So, remember in my last post several weeks ago, where I made a passing reference to a two-day road trip with my friend and her kids, and promised I would write about it later? Okay, so this is a bit later than I originally intended, but here it is.
Despite what I and many other people predicted for a road trip with two young kids, it was actually mostly uneventful. We left a little later than originally planned (as I expected), made a few extra restroom stops (as I expected), and had some difficulty locating gas stations where we could fill up my friend’s car which runs on diesel fuel (I admit this was unexpected because I didn’t actually know there were still cars that run on deisel fuel).
There was one minor incident where I falsely accused the toddler of having a poopy diaper, even though she insisted that she had not pooped. It turns out she was indeed telling the truth and her diaper was clean and then I felt like a complete a-hole. In my defense, we had just passed a cattle ranch or something because the smell of poo was powerful and ubiquitous. But that was not the most exciting thing that happened on the trip.
The most exciting event of the whole trip happened on the first day. I warn you, this story is probably not for the squeamish. And if you are eating anything, you might want to put that down, just for now.
Anyway, we had booked a hotel for a planned overnight stop in Omaha, about halfway to Minnesota and also planned to have dinner with another friend and her two kids. A couple of hours before Omaha, the 6-year-old announced that he was feeling queasy, so we pulled off at the next available exit to give him some fresh air. Thankfully, he did not get sick. We had a snack, sat on the grass for a while, then got back in the car and continued on our way. Soon we broke out the iPad as a means of pacifying the kids for the remainder of the trip. We would shortly realize this was a big mistake. HUGE. The kids did pretty well taking turns, but shortly before the toddler’s turn was over, she suddenly started to fuss and complain. Even with the air conditioner running, it was hot in the car so we decided she was probably just uncomfortable from the heat. I reached back and pulled the waterproof seat cover out from under her, thinking that would help. And this, friends, is when it got ugly. She threw up, just a little, so I reached over my seat to grab a wet wipe and clean her face… which is when she erupted in a fountain of vomit, the volume of which was so astounding that even a bevy of college students after a night of partying would have been hard pressed to match it. And it just kept coming!! I was frantically trying to catch it with whatever I could find – tissues, napkins, and yes, even my hands. This is probably an experience that most parents have had, and everyone wishes they could forget. Surprisingly, you never really lose that unfortunate parental reflex. When the vomit starts coming and doesn’t stop, you stick out your hands before you even know what you are doing, and by then there is little point in withdrawing them because you already have disgustingly vomity hands. Sadly, even my hands were just not enough to contain it and there was a significant amount of overflow. Then I remembered the seat cover I had just pulled out from under her, so I grabbed it and held it under her chin with one hand while desparately trying to wipe her face with the ever-dwindling pile of baby wipes. The poor little girl kept crying “I sad. I sad.”, her sweet little face dripping with tears, and snot, and vomit. Meanwhile, I am reaching around the back of my seat as we drive down the highway, desperately wishing for a gas station or a rest area or SOMEWHERE we can stop and let everyone out of this car, which now smells like an ancient Roman vomitorium. Or at least like I would imagine a vomitorium would have smelled in the days before Febreze existed. Finally we get to an exit, but ay this point I am still hanging backwards over my seat, holding a blanket full of vomit and desperately wiping pukey snot from a crying toddler’s face as we hurtle down the road at 70 miles an hour, while her poor brother is pressing his shirt to his face complaining about the smell so I while I was containing his sister’s emissions, I was worrying that he might be next and what would I do if that happened because I was almost out of wipes. It was like the worst roller coaster ride OF ALL TIME.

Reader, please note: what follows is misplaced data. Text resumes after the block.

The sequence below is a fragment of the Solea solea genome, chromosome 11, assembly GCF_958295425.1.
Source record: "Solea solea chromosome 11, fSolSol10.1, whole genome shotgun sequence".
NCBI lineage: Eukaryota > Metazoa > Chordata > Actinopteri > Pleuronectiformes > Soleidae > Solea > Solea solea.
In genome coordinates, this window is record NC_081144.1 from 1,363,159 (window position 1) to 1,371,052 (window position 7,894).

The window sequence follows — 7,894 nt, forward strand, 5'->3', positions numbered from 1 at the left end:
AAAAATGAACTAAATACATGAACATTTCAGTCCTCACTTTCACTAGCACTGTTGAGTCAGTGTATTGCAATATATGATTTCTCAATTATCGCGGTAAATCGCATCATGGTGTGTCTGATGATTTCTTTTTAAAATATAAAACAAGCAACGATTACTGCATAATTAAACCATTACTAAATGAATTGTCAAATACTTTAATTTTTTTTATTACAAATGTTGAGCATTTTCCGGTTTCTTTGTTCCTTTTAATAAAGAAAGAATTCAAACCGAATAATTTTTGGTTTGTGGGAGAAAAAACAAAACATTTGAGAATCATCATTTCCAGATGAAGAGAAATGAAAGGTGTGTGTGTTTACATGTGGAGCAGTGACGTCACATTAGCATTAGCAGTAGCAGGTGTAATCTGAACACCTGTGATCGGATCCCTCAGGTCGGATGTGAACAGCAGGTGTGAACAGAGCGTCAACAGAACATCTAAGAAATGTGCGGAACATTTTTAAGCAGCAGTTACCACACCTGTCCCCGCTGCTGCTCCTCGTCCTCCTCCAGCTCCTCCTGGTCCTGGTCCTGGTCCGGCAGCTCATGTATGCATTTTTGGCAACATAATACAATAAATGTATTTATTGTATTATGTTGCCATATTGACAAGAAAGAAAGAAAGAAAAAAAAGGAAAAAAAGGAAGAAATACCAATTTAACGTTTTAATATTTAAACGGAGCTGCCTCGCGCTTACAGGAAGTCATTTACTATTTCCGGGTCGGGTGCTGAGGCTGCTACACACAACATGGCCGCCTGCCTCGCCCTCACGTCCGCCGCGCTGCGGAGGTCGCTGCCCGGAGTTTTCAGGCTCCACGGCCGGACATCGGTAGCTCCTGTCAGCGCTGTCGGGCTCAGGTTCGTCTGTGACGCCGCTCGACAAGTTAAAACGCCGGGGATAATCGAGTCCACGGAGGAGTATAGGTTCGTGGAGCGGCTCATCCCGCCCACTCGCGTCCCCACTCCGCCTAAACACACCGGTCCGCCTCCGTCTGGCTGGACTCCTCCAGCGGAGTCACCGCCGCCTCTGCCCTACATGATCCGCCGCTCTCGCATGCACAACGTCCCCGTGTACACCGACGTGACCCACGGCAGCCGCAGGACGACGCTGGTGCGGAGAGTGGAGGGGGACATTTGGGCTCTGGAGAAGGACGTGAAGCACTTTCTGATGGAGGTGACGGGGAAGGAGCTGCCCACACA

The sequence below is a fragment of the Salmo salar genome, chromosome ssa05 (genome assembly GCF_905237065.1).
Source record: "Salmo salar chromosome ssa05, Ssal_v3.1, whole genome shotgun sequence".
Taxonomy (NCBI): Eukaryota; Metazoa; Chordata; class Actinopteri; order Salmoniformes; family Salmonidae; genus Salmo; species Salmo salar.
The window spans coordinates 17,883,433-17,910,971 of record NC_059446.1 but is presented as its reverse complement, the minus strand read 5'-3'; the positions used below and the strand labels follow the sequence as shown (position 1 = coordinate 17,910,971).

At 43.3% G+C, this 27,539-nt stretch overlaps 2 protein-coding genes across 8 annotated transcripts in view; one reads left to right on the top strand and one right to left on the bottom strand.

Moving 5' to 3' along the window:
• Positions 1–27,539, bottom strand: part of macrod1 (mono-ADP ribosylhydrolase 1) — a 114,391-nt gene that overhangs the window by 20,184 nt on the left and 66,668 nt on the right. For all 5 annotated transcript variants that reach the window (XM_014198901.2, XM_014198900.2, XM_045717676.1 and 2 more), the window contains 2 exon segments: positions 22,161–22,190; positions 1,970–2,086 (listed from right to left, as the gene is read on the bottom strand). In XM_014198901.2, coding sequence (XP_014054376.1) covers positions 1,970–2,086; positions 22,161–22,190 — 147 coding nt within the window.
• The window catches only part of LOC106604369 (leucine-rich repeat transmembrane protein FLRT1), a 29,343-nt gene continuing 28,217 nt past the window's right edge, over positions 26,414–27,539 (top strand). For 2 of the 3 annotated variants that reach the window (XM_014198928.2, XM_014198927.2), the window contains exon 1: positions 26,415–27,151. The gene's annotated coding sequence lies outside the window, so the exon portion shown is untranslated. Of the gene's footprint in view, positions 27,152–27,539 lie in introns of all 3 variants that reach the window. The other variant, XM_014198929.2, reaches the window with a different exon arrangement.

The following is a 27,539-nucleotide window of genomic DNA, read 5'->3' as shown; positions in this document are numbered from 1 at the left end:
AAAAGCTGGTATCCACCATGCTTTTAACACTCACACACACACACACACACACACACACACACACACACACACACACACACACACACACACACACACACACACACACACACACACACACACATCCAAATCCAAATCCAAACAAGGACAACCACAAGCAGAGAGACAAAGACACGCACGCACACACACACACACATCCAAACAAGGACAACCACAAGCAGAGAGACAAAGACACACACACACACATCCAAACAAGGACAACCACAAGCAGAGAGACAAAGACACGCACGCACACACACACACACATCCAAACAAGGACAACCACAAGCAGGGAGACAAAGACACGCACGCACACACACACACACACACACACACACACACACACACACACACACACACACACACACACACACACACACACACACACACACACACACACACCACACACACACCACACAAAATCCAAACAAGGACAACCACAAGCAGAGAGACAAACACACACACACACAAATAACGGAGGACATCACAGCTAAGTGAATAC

But, wait! There’s MORE! Because after all that excitement, we still had to clean out the car, and the car seat where the toddler was sitting when Vesuvius erupted. Even after cleaning the car with every baby wipe we had left plus lots of paper towels from the gas station bathroom, it still smelled sort of vomity in the car for the rest of the trip. Of course, the whole time this was happening I was kicking myself (figuratively speaking) because this was (perhaps surprisingly) NOT the first time I had experienced an Old Faithful of vomit from a child on a road trip. The same thing had happened to us more than once when my own children were small, and after the first occurence we were certain to always pack our car with extra supplies for this eventuality. But, when your kids grow up and become teenagers, you forget these things.
SO. The moral of this story, friends, is always, always, ALWAYS keep a bucket and a full-sized towel within easy reach in the car when on a road trip with small children. Also probably a giant bottle of Febreze, just in case.